Below-the-Knee Endovascular Revascularization: Key Points

Li J, Varcoe R, Manzi M, et al.
Below-the-Knee Endovascular Revascularization: A Position Statement. JACC Cardiovasc Interv 2024;17:589-607.

The following are key points to remember from a position statement on below-the-knee (BTK) endovascular revascularization:

  1. Patients with chronic limb-threatening ischemia (CLTI), the terminal stage of peripheral artery disease, are frequently afflicted by below-the-knee disease.
  2. Although all patients should receive guideline-directed medical therapy, restoration of inline flow is often times necessary to avoid limb loss.
  3. Proper patient selection and proficiency in endovascular techniques for below-the-knee revascularization is intended to prevent major amputation and promote wound healing. This position statement provides guidance on these challenges from an endovascular perspective and offers techniques to navigate this complex disease process.
  4. The primary goals of revascularization in CLTI are to heal wounds, alleviate pain, and prevent major amputation. Due to the complexity of patient-specific comorbidities, a collaborative approach among interventionalist and vascular surgery, as well as with wound care associates and other medical specialists (e.g., infectious disease, endocrinology, and social work), is imperative for successful limb salvage.
  5. Percutaneous transluminal angioplasty has been the mainstay of endovascular treatment for BTK arteries since it was first described in the early 1990s. It can achieve excellent immediate angiographic results after both intraluminal and subintimal crossing, with no observed difference in patency rates.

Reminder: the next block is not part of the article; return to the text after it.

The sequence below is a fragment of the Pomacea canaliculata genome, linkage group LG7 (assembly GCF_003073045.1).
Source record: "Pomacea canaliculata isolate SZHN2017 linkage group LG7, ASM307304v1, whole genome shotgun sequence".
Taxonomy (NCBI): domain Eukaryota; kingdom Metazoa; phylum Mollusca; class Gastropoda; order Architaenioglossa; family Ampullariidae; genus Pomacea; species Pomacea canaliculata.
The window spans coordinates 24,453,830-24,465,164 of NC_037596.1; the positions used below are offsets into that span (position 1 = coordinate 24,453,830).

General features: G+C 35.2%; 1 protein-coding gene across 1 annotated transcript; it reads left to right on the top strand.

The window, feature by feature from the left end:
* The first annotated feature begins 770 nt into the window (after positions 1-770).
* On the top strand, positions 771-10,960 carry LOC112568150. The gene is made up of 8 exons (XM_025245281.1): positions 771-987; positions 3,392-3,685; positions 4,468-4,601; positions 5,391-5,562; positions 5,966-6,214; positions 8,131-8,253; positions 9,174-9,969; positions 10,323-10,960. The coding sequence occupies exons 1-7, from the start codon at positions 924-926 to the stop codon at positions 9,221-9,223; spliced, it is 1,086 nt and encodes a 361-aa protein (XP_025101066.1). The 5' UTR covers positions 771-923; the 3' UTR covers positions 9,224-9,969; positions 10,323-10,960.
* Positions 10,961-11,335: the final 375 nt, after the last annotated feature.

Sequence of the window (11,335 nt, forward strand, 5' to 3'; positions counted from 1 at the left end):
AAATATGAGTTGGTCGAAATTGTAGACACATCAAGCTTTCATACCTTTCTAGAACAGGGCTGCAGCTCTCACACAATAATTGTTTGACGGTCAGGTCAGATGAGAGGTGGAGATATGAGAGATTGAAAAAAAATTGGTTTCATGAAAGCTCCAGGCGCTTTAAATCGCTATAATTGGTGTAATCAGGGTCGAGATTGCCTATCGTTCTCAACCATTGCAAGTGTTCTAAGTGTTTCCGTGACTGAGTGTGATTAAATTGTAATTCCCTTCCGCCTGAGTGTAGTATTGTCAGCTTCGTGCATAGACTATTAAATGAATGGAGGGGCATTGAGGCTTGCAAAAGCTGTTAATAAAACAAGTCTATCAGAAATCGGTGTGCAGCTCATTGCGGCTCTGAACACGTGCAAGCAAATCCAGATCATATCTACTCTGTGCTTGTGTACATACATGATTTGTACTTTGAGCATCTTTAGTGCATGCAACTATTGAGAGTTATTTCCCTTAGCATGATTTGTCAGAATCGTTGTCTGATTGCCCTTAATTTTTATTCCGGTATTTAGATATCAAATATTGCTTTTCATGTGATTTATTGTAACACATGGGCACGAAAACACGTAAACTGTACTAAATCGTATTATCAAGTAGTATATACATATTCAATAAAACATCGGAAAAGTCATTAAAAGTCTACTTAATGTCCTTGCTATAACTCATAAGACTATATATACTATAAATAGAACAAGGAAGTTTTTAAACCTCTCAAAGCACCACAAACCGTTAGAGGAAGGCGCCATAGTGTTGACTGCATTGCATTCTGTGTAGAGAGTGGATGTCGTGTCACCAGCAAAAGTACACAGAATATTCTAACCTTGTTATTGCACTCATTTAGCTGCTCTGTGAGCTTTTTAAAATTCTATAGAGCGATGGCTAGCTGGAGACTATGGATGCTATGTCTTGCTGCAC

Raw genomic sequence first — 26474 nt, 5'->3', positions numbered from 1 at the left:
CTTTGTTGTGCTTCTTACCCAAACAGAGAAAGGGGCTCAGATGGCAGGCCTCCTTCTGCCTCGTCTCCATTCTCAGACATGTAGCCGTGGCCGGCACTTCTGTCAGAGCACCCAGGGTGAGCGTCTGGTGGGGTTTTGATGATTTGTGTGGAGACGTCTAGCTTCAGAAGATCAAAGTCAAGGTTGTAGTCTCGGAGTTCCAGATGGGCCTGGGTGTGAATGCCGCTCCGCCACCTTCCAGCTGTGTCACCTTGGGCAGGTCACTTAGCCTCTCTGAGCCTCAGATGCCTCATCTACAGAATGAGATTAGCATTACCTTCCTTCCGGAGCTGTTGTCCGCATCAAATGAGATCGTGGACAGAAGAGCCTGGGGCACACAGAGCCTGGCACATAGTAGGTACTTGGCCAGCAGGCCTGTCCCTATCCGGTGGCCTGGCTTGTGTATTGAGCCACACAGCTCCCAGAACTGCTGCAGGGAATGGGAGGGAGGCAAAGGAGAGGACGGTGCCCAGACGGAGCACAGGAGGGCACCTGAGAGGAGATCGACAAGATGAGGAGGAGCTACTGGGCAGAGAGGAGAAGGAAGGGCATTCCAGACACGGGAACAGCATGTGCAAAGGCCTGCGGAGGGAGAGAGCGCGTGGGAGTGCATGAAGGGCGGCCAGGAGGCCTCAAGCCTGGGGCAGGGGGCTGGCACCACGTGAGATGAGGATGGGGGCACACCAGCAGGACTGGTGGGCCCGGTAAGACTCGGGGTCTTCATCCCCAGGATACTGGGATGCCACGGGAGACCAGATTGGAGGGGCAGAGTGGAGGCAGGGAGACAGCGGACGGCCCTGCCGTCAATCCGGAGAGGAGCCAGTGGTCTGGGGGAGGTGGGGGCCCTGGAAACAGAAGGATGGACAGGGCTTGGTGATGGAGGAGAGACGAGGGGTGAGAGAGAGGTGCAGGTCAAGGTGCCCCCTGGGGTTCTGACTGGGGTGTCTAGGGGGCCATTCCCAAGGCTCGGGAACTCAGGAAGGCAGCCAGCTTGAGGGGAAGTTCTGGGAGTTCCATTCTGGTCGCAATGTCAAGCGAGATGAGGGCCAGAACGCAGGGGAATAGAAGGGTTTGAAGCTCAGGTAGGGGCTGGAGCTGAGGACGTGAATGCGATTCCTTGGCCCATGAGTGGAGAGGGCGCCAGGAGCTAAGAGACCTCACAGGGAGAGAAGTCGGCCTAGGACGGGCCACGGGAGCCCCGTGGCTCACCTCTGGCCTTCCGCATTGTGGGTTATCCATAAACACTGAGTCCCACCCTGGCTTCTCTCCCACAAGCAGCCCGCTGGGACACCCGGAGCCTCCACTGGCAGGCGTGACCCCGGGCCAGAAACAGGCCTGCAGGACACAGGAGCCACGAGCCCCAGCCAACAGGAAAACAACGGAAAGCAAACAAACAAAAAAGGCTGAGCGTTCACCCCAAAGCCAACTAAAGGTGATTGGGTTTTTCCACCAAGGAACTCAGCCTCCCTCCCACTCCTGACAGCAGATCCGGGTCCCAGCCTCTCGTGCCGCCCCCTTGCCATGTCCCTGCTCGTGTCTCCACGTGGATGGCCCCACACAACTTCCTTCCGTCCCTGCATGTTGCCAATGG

6. No-option chronic limb-threatening ischemia (NOP-CLTI) is a loosely utilized term that describes a patient with a limb at risk of amputation, who is considered to not be a candidate for conventional endovascular or surgical revascularization. Typical patients are long-standing diabetics, dialysis dependent, and elderly with multiple failed attempts at surgical or endovascular revascularization in the past.
  7. In recent times, surgical and hybrid approaches to deep vein arterialization have been reported and are increasingly popular alternatives to amputation with admirable rates of limb salvage in the NOP-CLTI patients.
  8. The LimFlow system was recently approved by the Food and Drug Administration for transcatheter arterialization of deep veins (TADV), and serves as the first CLTI disease-specific technology to be available. TADV may provide new hope for thousands of NOP-CLTI patients.
  9. The decision between endovascular versus surgical revascularization should be made by the CLTI team and based on patient characteristics, anatomy, availability of native venous conduit, and the skill sets of the local limb salvage team.
  10. A comprehensive multidisciplinary team approach with expertise in BTK endovascular skill set remains vital in a CLTI practice. The use of maximal guideline-directed medical therapies throughout the treatment course of any CLTI patient is indicated to mitigate the burden of cardiovascular-related adverse outcomes.

Clinical Topics: Cardiac Surgery, Invasive Cardiovascular Angiography and Intervention, Aortic Surgery, Interventions and Vascular Medicine

Keywords: Endovascular Procedures, Myocardial Revascularization

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